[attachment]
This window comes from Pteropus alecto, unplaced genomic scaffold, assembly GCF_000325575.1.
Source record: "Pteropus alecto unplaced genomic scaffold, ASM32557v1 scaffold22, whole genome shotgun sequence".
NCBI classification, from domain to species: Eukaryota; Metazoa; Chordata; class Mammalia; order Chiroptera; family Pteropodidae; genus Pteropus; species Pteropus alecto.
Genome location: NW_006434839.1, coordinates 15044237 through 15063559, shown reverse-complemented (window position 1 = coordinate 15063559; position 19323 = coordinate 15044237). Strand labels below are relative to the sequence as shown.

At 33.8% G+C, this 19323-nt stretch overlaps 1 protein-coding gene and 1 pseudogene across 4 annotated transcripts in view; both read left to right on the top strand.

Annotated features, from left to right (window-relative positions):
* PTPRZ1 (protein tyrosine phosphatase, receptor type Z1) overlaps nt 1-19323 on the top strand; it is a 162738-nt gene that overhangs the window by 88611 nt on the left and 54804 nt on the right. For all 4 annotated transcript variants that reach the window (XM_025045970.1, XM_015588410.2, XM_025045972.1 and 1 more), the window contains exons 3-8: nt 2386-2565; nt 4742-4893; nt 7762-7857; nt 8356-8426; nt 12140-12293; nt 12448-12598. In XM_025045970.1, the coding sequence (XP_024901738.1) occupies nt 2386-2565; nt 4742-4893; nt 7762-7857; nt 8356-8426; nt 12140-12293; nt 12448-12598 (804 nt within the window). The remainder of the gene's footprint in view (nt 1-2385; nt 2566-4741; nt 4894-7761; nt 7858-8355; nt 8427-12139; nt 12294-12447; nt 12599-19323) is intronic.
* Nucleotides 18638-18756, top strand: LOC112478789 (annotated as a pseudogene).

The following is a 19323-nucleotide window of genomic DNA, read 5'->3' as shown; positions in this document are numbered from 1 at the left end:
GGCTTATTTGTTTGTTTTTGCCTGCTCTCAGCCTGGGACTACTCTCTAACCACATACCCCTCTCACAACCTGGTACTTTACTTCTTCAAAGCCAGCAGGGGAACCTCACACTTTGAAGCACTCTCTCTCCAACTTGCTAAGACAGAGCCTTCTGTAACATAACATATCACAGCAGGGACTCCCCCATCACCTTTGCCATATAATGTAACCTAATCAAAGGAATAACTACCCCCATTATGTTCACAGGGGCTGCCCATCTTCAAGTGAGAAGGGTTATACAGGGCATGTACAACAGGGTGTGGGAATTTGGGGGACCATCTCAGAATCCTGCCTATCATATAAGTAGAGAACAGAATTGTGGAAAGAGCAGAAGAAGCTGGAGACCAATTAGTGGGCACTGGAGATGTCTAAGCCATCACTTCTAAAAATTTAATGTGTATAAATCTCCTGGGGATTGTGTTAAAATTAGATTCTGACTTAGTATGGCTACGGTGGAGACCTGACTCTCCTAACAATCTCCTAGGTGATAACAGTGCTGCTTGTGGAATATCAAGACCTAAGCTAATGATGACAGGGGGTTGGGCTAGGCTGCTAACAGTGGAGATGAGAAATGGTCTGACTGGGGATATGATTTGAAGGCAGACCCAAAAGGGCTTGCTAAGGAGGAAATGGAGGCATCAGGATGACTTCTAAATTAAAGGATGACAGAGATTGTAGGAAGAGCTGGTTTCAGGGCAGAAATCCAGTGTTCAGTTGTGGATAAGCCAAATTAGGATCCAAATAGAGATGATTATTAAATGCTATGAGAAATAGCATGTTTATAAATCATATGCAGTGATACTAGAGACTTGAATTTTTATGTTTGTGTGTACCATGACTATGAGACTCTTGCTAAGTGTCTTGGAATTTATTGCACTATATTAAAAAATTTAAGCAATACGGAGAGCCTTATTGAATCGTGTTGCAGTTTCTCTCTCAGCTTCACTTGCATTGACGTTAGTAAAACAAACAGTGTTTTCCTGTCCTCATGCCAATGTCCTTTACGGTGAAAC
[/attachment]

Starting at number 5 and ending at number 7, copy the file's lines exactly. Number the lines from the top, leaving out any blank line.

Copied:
At 33.8% G+C, this 19323-nt stretch overlaps 1 protein-coding gene and 1 pseudogene across 4 annotated transcripts in view; both read left to right on the top strand.

Annotated features, from left to right (window-relative positions):
* PTPRZ1 (protein tyrosine phosphatase, receptor type Z1) overlaps nt 1-19323 on the top strand; it is a 162738-nt gene that overhangs the window by 88611 nt on the left and 54804 nt on the right. For all 4 annotated transcript variants that reach the window (XM_025045970.1, XM_015588410.2, XM_025045972.1 and 1 more), the window contains exons 3-8: nt 2386-2565; nt 4742-4893; nt 7762-7857; nt 8356-8426; nt 12140-12293; nt 12448-12598. In XM_025045970.1, the coding sequence (XP_024901738.1) occupies nt 2386-2565; nt 4742-4893; nt 7762-7857; nt 8356-8426; nt 12140-12293; nt 12448-12598 (804 nt within the window). The remainder of the gene's footprint in view (nt 1-2385; nt 2566-4741; nt 4894-7761; nt 7858-8355; nt 8427-12139; nt 12294-12447; nt 12599-19323) is intronic.